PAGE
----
Late in 1919, when preparations were in hand to wind up the Ministry of Munitions, responsibilities for certain aspects of civil research and for the completion of certain technical publications in progress were taken over by the Department of Scientific and Industrial Research.
The Inventions Department of the Ministry of Munitions was established with Mr. (later Sir Ernest) Moir as controller, on 6 August, 1915, to deal with the large number of proposals which were received by the Ministry of Munitions from outside inventors. In November 1915 when responsibility for design and invention was passed on from the War Office Inventions Branch to the Ministry of Munitions, the Inventions Department became responsible for accepting, testing and developing inventions relating to all War Office Stores as well as those stores supplied by the Ministry of Munitions
The Explosives Supply Department was formed in June, 1915 with Lord Moulton as Director General. The department became responsible for the supervision of all contracts for high explosives and their ingredients, the organisation of state manufacture through national factories, storeholding, accounting and transit arrangements relating to these supplies.
The Nitrogen Products Committee was appointed in June, 1916, with the sanction of David Lloyd George, then Minister of Munitions, as a Committee of the Advisory Panel of the Munitions Inventions Department to make a detailed examination of the nitrogen problem in its relation to the military, agricultural and industrial requirements of the United Kingdom and other parts of the British Empire.
John Allen Harker was born 23 January 1870 at Alston, Cumberland. He was Director of Research, Ministry of Munitions 1916-1921 (formerly Chief Assistant at the National Physical Laboratory, Teddington). He was responsible during the First World War for the organisation of the work of the Nitrogen Products Committee of the Ministry of Munitions and was Director of the Research Laboratories set up to study modern nitrogen fixation processes. He was also a member of a large number of Government committees on scientific problems including the Oxygen Committee and the Gas Cylinders Committee of the Department of Scientific and Industrial Research. He died 10 October 1923.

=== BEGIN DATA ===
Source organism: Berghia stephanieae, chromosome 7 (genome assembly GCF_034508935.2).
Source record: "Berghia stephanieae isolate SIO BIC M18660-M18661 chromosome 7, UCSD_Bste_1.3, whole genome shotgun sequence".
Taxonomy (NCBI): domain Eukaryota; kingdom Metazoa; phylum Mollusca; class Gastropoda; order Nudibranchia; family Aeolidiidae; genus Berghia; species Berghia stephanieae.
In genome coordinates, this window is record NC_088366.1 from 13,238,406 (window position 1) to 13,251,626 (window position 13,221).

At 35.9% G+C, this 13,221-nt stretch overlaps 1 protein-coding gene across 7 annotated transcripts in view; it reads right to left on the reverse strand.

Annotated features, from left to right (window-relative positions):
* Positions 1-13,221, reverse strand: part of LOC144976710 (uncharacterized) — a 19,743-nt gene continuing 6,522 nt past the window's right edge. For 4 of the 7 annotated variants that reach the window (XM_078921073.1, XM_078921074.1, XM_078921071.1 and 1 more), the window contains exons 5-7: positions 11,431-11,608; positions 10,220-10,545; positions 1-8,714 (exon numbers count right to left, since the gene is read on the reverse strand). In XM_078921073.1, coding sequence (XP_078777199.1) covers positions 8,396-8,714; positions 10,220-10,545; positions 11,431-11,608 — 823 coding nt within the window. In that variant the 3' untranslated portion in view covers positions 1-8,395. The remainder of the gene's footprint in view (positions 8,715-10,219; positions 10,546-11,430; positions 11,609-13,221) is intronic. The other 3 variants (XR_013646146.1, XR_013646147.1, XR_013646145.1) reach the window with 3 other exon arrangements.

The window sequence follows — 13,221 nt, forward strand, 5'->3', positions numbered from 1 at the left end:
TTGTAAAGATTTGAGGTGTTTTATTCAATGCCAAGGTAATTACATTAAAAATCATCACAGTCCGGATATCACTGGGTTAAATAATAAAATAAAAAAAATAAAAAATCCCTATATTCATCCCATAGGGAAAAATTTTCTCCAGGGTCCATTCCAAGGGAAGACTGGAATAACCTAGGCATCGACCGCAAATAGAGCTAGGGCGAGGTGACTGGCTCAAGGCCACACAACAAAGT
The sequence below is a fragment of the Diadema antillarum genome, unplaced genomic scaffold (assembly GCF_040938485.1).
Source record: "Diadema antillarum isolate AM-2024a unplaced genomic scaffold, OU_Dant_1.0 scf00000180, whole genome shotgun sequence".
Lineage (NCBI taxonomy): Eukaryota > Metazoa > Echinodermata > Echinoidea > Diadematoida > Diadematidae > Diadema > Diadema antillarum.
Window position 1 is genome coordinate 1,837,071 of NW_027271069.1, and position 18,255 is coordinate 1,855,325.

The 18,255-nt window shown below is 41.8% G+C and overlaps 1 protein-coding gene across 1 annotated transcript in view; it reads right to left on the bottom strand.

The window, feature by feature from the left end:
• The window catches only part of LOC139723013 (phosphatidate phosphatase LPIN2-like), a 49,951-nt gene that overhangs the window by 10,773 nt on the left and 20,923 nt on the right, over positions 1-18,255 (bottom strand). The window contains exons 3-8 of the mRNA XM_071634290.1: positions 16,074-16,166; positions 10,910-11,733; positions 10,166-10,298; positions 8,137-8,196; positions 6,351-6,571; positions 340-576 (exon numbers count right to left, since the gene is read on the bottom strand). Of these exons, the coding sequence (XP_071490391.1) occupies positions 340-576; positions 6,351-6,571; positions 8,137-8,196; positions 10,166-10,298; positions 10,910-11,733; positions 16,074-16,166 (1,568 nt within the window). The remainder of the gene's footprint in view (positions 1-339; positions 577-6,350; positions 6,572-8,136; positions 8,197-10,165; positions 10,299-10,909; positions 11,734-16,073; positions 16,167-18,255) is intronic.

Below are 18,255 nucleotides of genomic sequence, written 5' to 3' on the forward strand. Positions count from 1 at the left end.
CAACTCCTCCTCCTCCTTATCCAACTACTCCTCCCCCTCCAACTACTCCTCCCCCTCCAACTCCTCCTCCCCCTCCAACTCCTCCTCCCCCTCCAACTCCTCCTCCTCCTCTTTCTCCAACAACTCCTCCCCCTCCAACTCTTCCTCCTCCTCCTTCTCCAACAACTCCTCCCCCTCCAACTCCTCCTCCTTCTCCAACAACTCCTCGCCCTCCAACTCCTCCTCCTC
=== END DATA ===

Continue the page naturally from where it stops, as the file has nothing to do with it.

The Chemical Inventions Committee was appointed in August, 1915, as a committee of the Advisory Panel of the Munitions Inventions Department. In September, 1915, a sub-committee consisting of the chairman and one other member of the main committee was formed to report on all cases dealing with chemical inventions before they were submitted to the main committee. Inventions which had been reported for further consideration by the sub-committee were considered by the committee. Inventions which had been unfavourably reported on by the sub-committee were submitted to each meeting of the main committee and the report of the sub-committee was confirmed. In March 1918 Dr. Harker, then Director General of Chemical Research was appointed a member of the Chemical Inventions Committee.
In 1918, the Controller of the Munitions Inventions Department decided to set up a committee to deal with the question of unutilised chemical waste products. The committee was created with the same members as that of the Chemical Inventions Committee. The duties of the Chemical Waste Products Committee were to carry out investigations with a view to the utilisation of chemical waste products throughout the country and, in addition, to carry out research on remits from the National Salvage and other government departments requiring research on waste products.